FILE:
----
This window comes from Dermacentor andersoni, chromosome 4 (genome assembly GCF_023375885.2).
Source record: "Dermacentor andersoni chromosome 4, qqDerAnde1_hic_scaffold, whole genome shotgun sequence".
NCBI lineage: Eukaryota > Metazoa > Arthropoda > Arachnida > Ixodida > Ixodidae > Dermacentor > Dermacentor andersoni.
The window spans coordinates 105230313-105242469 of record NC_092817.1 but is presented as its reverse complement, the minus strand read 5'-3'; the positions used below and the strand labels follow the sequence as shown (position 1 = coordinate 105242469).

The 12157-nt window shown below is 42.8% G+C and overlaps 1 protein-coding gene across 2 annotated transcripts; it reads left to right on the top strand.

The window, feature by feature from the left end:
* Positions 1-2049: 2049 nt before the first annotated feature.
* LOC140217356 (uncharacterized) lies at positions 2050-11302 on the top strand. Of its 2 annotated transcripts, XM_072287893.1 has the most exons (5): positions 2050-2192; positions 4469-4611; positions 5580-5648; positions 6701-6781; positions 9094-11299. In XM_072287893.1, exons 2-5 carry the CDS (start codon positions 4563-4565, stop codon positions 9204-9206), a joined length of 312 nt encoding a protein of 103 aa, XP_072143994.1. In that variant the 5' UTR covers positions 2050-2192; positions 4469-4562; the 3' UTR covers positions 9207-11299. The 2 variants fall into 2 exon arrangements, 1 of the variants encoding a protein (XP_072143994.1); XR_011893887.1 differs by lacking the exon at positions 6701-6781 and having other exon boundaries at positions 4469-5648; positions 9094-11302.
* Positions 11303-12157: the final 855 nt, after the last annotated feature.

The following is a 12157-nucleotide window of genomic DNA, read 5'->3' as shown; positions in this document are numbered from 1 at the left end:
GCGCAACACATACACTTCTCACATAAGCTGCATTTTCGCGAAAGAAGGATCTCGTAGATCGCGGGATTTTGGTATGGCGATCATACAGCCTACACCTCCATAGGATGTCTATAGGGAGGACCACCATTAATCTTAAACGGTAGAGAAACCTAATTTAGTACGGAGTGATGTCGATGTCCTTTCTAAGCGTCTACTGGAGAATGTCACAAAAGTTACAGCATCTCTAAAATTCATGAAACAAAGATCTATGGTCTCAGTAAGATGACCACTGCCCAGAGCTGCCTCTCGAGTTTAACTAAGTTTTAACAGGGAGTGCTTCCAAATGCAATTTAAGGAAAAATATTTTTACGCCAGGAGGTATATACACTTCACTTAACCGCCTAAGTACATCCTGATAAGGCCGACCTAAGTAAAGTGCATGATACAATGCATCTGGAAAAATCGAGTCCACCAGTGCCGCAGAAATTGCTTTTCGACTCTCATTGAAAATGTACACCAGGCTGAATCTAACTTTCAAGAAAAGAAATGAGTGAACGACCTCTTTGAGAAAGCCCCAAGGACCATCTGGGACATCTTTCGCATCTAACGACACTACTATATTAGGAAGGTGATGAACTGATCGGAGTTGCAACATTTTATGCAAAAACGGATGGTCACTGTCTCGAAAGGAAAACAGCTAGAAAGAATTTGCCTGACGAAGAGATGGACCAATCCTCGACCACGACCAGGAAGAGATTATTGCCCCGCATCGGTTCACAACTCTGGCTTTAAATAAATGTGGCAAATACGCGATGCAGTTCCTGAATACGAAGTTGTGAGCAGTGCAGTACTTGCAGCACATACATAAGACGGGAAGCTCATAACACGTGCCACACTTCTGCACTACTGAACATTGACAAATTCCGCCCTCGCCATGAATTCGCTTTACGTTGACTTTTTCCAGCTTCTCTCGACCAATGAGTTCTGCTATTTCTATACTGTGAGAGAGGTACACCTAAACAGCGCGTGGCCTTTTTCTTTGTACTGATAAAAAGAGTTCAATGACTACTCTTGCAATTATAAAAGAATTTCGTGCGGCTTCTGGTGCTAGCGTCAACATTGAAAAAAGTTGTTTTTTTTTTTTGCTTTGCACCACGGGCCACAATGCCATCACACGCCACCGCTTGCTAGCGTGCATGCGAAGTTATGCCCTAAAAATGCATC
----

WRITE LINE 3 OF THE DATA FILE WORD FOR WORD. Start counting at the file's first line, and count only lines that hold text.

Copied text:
NCBI lineage: Eukaryota > Metazoa > Arthropoda > Arachnida > Ixodida > Ixodidae > Dermacentor > Dermacentor andersoni.